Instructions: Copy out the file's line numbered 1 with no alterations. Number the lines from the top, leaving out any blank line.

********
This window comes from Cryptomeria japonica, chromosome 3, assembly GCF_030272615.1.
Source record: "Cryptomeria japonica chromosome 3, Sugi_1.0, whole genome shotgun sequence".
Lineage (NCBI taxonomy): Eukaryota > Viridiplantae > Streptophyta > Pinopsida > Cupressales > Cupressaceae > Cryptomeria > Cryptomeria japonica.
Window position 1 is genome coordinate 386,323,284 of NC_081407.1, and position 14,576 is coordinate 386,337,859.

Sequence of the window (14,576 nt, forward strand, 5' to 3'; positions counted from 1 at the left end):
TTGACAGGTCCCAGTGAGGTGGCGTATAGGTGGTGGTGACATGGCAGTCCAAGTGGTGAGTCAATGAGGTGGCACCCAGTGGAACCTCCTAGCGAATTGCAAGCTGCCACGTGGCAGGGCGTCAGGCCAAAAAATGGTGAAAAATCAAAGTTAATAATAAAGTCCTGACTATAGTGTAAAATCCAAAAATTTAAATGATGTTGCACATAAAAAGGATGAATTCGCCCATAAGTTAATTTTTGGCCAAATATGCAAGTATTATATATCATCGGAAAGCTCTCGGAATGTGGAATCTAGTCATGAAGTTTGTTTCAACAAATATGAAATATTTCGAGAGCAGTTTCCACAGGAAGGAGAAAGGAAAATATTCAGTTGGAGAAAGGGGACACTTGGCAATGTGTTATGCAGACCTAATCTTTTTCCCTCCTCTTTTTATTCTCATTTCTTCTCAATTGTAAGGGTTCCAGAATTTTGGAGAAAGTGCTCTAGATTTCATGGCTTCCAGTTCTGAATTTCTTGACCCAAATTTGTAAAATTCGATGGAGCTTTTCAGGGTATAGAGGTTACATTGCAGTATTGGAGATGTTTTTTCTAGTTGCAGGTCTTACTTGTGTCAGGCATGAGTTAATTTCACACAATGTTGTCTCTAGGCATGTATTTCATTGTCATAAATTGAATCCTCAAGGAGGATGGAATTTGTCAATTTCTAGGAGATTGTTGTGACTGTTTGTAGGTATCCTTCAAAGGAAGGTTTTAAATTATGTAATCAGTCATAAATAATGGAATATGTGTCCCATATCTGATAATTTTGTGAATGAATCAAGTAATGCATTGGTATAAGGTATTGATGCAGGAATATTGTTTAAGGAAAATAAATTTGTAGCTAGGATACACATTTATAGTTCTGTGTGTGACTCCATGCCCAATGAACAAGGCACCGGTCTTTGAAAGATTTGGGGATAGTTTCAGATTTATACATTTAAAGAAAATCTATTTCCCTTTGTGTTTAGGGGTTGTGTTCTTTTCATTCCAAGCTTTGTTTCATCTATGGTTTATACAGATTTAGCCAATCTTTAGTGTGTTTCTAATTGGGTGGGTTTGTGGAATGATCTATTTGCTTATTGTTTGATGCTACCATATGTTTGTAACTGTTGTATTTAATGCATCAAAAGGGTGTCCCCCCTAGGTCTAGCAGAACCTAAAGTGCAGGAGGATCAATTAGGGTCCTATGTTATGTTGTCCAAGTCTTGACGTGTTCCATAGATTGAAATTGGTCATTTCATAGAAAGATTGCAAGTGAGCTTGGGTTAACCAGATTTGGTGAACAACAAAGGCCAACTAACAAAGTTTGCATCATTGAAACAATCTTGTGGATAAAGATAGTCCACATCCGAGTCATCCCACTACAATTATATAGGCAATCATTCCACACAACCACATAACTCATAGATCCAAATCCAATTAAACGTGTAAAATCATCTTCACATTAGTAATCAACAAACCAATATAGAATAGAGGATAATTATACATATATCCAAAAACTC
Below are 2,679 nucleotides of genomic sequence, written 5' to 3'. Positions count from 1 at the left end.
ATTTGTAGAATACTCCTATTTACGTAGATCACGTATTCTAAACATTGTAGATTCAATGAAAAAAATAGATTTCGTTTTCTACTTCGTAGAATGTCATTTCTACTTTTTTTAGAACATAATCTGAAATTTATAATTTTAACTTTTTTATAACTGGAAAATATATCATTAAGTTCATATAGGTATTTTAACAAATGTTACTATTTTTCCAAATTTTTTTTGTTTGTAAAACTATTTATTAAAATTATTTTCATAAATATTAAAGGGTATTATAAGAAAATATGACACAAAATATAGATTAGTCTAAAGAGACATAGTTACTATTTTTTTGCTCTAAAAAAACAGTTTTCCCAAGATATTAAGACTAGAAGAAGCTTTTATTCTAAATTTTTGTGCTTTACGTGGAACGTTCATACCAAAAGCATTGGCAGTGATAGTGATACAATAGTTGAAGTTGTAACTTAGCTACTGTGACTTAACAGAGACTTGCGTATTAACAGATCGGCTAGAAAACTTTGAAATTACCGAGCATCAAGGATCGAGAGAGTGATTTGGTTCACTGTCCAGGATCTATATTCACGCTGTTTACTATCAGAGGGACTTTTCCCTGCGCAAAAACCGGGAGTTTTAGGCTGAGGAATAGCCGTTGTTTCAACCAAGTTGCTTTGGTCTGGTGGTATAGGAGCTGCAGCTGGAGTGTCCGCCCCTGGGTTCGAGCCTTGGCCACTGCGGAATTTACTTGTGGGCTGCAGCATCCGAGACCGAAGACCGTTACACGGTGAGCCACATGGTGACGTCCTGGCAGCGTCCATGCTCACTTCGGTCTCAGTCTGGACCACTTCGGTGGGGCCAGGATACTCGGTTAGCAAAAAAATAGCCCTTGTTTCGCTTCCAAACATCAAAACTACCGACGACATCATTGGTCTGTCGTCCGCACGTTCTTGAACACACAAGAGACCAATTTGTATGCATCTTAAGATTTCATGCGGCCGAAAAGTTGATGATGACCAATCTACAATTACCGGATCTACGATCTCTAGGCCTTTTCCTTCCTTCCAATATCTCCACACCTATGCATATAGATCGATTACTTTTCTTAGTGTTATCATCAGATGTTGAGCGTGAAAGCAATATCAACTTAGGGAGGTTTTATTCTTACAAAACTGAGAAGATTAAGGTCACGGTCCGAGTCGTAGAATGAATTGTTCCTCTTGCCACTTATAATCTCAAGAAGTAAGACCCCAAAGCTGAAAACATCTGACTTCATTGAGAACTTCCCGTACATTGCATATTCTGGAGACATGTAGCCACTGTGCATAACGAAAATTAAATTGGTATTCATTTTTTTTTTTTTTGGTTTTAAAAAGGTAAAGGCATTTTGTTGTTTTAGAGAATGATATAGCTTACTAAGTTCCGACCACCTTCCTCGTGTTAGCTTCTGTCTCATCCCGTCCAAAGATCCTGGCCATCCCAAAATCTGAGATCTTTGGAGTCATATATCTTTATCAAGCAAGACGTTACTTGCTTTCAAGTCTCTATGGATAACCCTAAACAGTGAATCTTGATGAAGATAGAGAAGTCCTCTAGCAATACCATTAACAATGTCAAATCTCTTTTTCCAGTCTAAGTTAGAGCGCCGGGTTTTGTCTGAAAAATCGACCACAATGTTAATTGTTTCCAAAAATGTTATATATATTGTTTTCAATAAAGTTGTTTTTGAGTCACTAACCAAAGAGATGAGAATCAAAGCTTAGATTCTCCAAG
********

This window comes from Cryptomeria japonica, chromosome 3, assembly GCF_030272615.1.